Australian Dictionary of Biography

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Charles Keith Denny (1888–1975)

by R. A. Ferrall

This article was published:

Charles Keith Denny (1888-1975), lavender farmer, was born on 23 February 1888 at Kingston, Surrey, England, only son of Charles Denny, corn merchant, and his wife Ada Ellen, née Lampard. Educated at Charterhouse, young Charles was admitted to the Institute of Chartered Accountants in England & Wales on 2 August 1911. At the parish church, Bridestowe, Devon, on 8 April 1913 he married Blanche Ellen Francis. During World War I he was seconded to munitions production.

From 1919 Denny was manager of F. S. Cleaver & Sons Ltd, Twickenham, a soap and perfumery business half-owned by his family. When the firm was sold to Lever Brothers Pty Ltd in 1921, he decided to emigrate. He planned to establish a farm in a climate suitable for growing 'true lavender' (Lavandula augustifolia), an unhybridized shrub then found only in the higher altitudes of a small region of the southern French Alps. Its oil was used as a base for the finest scent and for medicine.

Arriving in Tasmania in November 1921, Denny settled with his family at North Lilydale, near Launceston, in April 1922. To honour Blanche's birthplace, he named their farm Bridestowe Estate. He sowed the 'true lavender' seeds which he had brought from France on a quarter-acre (0.1 ha) plot, and was confident that the strain would remain pure. Picked by hand in 1924, his first harvest yielded 11 lb. (5 kg) of flower-heads from which a minute amount of oil was extracted. In England the oil was analysed as having promise, but, like new wine, its final quality could not be assessed until it had matured.

With limited planting stock and no appropriate machinery, Denny sowed 5 acres (2 ha) of the same lavender in 1927 and 1928. He designed and built a distillery on his property in 1930 and exported his first batch of oil five years later. By 1939 he had 50 acres (20 ha) under cultivation and began to recoup his outlay. The cessation of lavender-oil imports during World War II advantaged Denny, Australia's only significant lavender-grower. His two sons returned from the war and rejoined their father's business. The Dennys bought a second farm near Nabowla, planted it in 1948 and began prolonged testing. Next year they adapted an old harvester by equipping it with a special header, but lost out to foreign competitors when the French franc was devalued. In 1950 they sought tariff protection to avoid ruin.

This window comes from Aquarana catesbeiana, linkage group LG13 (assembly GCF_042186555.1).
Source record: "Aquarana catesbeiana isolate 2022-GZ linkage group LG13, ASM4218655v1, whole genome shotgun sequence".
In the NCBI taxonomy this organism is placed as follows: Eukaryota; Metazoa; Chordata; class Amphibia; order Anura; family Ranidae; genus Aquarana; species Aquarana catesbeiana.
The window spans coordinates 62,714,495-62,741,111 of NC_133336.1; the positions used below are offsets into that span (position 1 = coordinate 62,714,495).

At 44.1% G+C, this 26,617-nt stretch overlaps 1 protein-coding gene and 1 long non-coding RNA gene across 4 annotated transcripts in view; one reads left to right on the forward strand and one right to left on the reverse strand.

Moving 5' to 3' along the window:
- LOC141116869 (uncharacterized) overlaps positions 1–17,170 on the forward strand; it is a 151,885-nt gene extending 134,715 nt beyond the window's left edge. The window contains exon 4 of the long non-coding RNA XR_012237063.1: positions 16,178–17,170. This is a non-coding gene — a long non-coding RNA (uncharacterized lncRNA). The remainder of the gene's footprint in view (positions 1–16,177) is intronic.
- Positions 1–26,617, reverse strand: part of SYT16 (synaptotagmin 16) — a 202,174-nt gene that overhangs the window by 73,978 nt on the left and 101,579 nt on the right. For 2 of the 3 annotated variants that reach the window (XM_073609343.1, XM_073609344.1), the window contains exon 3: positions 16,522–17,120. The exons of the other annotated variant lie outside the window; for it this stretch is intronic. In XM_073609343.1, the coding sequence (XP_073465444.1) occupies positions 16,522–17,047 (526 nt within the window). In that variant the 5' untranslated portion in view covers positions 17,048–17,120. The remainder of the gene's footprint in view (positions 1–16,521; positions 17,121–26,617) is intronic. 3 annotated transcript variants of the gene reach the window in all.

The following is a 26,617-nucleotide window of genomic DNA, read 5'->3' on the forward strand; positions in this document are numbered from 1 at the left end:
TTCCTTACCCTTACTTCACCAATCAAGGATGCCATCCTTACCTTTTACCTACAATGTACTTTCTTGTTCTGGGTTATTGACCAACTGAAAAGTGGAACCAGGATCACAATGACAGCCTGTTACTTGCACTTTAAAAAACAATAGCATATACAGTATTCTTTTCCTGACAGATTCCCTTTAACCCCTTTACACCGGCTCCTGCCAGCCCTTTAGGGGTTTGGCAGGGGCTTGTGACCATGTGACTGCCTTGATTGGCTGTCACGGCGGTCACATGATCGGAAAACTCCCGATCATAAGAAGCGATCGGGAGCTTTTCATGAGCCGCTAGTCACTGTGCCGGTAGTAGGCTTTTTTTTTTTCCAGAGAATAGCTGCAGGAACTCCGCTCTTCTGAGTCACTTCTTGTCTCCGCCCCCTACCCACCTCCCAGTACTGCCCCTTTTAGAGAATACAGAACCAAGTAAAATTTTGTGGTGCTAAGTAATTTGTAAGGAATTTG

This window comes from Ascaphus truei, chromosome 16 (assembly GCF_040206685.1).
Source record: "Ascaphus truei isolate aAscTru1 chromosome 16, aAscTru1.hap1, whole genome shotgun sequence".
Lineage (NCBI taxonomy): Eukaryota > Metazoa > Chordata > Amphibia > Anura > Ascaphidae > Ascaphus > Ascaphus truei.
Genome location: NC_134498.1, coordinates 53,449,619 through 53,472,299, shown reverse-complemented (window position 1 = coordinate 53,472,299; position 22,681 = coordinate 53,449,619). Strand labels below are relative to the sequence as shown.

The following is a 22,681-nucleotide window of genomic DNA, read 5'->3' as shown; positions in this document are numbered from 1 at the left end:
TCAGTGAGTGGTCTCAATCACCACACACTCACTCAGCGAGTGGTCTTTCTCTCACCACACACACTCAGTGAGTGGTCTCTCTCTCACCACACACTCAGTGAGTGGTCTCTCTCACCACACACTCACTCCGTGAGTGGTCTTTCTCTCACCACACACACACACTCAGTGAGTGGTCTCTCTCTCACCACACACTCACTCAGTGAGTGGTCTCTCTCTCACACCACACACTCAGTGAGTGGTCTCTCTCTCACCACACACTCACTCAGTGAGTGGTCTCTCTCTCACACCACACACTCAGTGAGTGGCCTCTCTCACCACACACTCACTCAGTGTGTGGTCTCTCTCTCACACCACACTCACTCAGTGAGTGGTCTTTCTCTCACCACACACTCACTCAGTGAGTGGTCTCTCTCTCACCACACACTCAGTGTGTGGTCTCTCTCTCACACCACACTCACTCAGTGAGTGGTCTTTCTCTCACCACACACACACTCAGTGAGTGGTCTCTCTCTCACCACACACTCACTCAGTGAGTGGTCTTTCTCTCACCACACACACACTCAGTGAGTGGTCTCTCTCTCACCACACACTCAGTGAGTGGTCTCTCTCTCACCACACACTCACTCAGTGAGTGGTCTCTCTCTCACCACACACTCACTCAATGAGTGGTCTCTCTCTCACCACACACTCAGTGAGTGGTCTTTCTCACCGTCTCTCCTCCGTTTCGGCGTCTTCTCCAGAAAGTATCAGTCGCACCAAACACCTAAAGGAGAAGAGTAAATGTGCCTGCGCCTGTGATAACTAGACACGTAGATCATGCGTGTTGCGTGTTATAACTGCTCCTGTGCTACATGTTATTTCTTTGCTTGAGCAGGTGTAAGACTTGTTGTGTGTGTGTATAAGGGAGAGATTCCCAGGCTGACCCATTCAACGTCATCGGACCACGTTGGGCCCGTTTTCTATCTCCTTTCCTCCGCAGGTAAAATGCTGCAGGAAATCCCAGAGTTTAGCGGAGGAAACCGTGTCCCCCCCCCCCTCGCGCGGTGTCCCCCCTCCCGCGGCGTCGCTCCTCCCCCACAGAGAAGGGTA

Charles handed over management of his properties to his sons in 1956; it took them until 1974 to perfect their stock. Patriotic, somewhat eccentric and a man of dogged perseverance, Denny remained an active gardener. He died on 2 June 1975 at St Luke's Hospital, Launceston, and was buried in Lilydale cemetery; his sons survived him. By 1981 the estate produced 15 per cent of the world's supply of lavender oil. Tourists visited the property to see 100 acres (40 ha) of beautifully contoured crops in bloom. The family retained the business until 1990 when it was acquired by Natural Extracts International Pty Ltd.

Select Bibliography

  • Bridestowe Estate, Jubilee Season 1921-22 to 1981-82 (np, Launc, 1981)
  • J. McLeod, Lavender, Sweet Lavender (priv pub, Syd, 1989)
  • Trans Australian Airlines, Transair, Oct 1981
  • Australian Country Style, Dec-Jan, 1990-91, p 46
  • Mercury (Hobart), 8 June 1950
  • private information.

Additional Resources

Citation details

R. A. Ferrall, 'Denny, Charles Keith (1888–1975)', Australian Dictionary of Biography, National Centre of Biography, Australian National University,, published first in hardcopy 1993, accessed online 23 May 2024.

This article was published in hardcopy in Australian Dictionary of Biography, Volume 13, (Melbourne University Press), 1993

View the front pages for Volume 13

© Copyright Australian Dictionary of Biography, 2006-2024

Life Summary [details]


23 February, 1888
Kingston, Surrey, England


2 June, 1975 (aged 87)
Launceston, Tasmania, Australia

Cultural Heritage

Includes subject's nationality; their parents' nationality; the countries in which they spent a significant part of their childhood, and their self-identity.